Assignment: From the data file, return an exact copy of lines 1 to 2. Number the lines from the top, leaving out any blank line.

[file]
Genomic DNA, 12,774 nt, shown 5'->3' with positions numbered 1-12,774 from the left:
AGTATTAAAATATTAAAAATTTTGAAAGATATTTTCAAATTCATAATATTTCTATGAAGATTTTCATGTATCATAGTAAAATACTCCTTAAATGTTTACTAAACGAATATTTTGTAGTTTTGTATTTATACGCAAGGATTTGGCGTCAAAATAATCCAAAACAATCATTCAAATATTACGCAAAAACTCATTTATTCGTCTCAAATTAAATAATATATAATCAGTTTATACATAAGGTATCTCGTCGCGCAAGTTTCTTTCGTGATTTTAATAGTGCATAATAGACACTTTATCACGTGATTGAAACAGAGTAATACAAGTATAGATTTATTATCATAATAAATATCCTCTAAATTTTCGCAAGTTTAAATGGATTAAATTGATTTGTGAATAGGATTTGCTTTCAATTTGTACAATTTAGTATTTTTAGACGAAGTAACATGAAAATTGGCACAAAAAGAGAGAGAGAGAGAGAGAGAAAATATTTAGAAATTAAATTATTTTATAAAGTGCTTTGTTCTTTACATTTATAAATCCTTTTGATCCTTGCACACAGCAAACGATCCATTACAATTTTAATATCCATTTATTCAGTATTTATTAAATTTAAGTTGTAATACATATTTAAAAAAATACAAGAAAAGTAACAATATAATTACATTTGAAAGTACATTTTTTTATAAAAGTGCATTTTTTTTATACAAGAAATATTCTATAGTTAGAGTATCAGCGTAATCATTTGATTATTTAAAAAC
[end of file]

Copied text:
Genomic DNA, 12,774 nt, shown 5'->3' with positions numbered 1-12,774 from the left:
AGTATTAAAATATTAAAAATTTTGAAAGATATTTTCAAATTCATAATATTTCTATGAAGATTTTCATGTATCATAGTAAAATACTCCTTAAATGTTTACTAAACGAATATTTTGTAGTTTTGTATTTATACGCAAGGATTTGGCGTCAAAATAATCCAAAACAATCATTCAAATATTACGCAAAAACTCATTTATTCGTCTCAAATTAAATAATATATAATCAGTTTATACATAAGGTATCTCGTCGCGCAAGTTTCTTTCGTGATTTTAATAGTGCATAATAGACACTTTATCACGTGATTGAAACAGAGTAATACAAGTATAGATTTATTATCATAATAAATATCCTCTAAATTTTCGCAAGTTTAAATGGATTAAATTGATTTGTGAATAGGATTTGCTTTCAATTTGTACAATTTAGTATTTTTAGACGAAGTAACATGAAAATTGGCACAAAAAGAGAGAGAGAGAGAGAGAGAAAATATTTAGAAATTAAATTATTTTATAAAGTGCTTTGTTCTTTACATTTATAAATCCTTTTGATCCTTGCACACAGCAAACGATCCATTACAATTTTAATATCCATTTATTCAGTATTTATTAAATTTAAGTTGTAATACATATTTAAAAAAATACAAGAAAAGTAACAATATAATTACATTTGAAAGTACATTTTTTTATAAAAGTGCATTTTTTTTATACAAGAAATATTCTATAGTTAGAGTATCAGCGTAATCATTTGATTATTTAAAAAC